jully black anthem

Toronto singer Jully Black receives racist emails following O Canada anthem change

A week after Toronto singer Jully Black made headlines by switching just one tiny word of the Canadian national anthem when performing, disgusting messages of hate and racism continue to roll in.

On Sunday, Feb. 19, the Juno-award-winning artist performed in Salt Lake City at the NBA All-Star game and made a change to the anthem's lyrics, in solidity with Indigenous communities.

The Canadian Queen of R&B sang "our home on Native land," instead of "our home and Native land," and since then, internet trolls and racist individuals have bombarded the 45-year-old with hate. 

Posting the screenshot of a recent email sent to her inbox and management team, Black said this hate-filled, abhorrent message was just one of many messages she has received.

The six-paragraph email talks about Black's heritage as a Jamaican woman, labeling the country as uncivilized and with incredibly racist descriptions.

Halfway through the email, the sender finally explains why they felt compelled to send such a vile message, incredibly ticked off about the national anthem change.

"This one stung I bit I won't lie," Black said about the post while also adding that the email made her "heart weep that there is this type of hate period."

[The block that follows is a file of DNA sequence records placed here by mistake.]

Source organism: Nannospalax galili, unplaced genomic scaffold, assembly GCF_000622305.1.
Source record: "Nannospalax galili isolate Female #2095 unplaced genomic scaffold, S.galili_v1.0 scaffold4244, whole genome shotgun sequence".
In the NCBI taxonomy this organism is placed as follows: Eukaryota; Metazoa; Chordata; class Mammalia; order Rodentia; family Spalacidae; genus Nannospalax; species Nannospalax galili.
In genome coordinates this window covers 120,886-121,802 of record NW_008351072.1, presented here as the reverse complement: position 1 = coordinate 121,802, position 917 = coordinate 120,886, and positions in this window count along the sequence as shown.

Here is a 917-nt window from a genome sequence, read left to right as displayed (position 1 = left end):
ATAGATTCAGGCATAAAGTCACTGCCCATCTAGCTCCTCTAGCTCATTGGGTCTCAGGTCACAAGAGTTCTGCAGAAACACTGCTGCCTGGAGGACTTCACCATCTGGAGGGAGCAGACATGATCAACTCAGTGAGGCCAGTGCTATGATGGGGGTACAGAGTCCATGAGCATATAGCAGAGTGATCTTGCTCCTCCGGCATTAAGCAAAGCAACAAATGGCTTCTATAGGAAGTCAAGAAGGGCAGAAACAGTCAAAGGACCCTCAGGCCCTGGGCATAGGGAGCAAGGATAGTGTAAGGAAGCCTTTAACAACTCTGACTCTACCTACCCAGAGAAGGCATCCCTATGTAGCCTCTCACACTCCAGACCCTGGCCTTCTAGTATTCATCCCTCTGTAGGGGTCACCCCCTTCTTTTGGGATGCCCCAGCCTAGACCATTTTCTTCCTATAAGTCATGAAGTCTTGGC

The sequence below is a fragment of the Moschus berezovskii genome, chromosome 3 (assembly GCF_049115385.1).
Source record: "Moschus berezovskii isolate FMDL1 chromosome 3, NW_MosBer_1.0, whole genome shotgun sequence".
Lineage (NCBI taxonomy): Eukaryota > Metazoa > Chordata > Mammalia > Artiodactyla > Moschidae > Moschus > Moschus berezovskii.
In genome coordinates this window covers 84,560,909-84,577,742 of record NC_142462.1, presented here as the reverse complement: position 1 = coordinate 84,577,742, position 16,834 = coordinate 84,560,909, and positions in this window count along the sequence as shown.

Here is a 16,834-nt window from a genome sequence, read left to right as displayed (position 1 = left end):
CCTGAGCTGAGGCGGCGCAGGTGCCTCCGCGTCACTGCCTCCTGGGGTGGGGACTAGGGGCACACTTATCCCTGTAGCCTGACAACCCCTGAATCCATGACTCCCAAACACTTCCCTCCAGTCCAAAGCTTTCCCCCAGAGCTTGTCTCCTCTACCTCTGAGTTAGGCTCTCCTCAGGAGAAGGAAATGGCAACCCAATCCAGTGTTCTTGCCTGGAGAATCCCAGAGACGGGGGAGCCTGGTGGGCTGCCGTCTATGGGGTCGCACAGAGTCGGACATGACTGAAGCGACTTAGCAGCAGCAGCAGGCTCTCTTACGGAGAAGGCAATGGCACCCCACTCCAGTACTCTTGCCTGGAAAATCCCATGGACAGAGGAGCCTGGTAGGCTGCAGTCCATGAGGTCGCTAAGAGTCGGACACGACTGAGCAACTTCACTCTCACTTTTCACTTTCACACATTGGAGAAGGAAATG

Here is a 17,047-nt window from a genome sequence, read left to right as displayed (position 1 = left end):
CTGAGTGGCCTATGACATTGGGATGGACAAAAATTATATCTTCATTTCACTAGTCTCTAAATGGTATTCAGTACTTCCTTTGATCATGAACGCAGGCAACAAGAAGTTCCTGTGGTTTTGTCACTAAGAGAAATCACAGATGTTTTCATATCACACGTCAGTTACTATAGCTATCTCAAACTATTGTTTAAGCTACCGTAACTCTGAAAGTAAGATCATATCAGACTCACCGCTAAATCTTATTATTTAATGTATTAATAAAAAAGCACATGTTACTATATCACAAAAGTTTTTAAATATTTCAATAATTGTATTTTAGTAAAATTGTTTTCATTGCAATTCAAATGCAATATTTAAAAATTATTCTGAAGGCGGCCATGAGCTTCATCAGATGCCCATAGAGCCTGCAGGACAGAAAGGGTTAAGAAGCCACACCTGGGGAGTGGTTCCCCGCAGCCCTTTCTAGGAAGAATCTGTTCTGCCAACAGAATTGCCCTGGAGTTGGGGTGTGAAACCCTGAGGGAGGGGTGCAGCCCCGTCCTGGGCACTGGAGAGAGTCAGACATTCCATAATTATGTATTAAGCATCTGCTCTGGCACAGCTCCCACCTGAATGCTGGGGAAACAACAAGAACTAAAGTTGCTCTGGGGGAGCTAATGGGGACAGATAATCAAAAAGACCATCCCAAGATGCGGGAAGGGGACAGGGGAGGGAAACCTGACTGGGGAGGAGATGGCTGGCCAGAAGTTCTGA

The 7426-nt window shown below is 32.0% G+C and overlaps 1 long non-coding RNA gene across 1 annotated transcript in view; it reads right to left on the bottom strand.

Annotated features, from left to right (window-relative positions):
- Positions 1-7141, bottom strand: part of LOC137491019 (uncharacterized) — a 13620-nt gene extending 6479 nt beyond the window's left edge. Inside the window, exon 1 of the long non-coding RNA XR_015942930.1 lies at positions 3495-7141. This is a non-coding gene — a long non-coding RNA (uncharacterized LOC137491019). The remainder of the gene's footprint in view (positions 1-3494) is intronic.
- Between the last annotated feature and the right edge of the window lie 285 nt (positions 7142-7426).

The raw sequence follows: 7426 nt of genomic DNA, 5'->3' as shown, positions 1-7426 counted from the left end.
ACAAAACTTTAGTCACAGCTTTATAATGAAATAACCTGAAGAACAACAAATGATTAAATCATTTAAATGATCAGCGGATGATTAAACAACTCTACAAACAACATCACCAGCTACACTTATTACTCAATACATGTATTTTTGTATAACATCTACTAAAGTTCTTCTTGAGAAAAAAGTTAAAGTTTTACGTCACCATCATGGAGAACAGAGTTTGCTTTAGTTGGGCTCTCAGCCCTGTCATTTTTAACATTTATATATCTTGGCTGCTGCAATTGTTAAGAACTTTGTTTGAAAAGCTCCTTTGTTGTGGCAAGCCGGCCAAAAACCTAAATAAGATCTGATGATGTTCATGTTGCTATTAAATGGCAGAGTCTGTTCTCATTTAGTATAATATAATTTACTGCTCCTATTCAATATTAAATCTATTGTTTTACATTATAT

Whoever sent the message made a point to say they were not white, which sounds exactly like what an unhinged white person hiding behind an email would say.

The email also included a threat, telling Black to "watch and see what happens," if she were to continue to sing the changed anthem.

"I won't flood my feed with any more negative posts I just want you all to see the hate that is coming my way for being an Ally," the artist's Instagram post read.

Her comments are filled with people showing their support for Black, telling her to report the email to the authorities and telling her to not be deterred by the message.

In the days since Black performed, she has also received many messages of support and praise from people applauding for her taking such a stance on a public stage. 

For those who are still angry about this moment (and who are blissfully ignoring Canadian history), the "country" of Canada was "founded" on Indigenous lands, where communities had been living for thousands of years.

Only through the use of treaties, residential schools, and other colonizer systems did the country we know today as Canada come to be. 

"Indigenous peoples have been in Canada since time immemorial. They formed complex social, political, economic and cultural systems before Europeans came to North America," reads the Canadian Encyclopedia. 

Lead photo by

Jully Black

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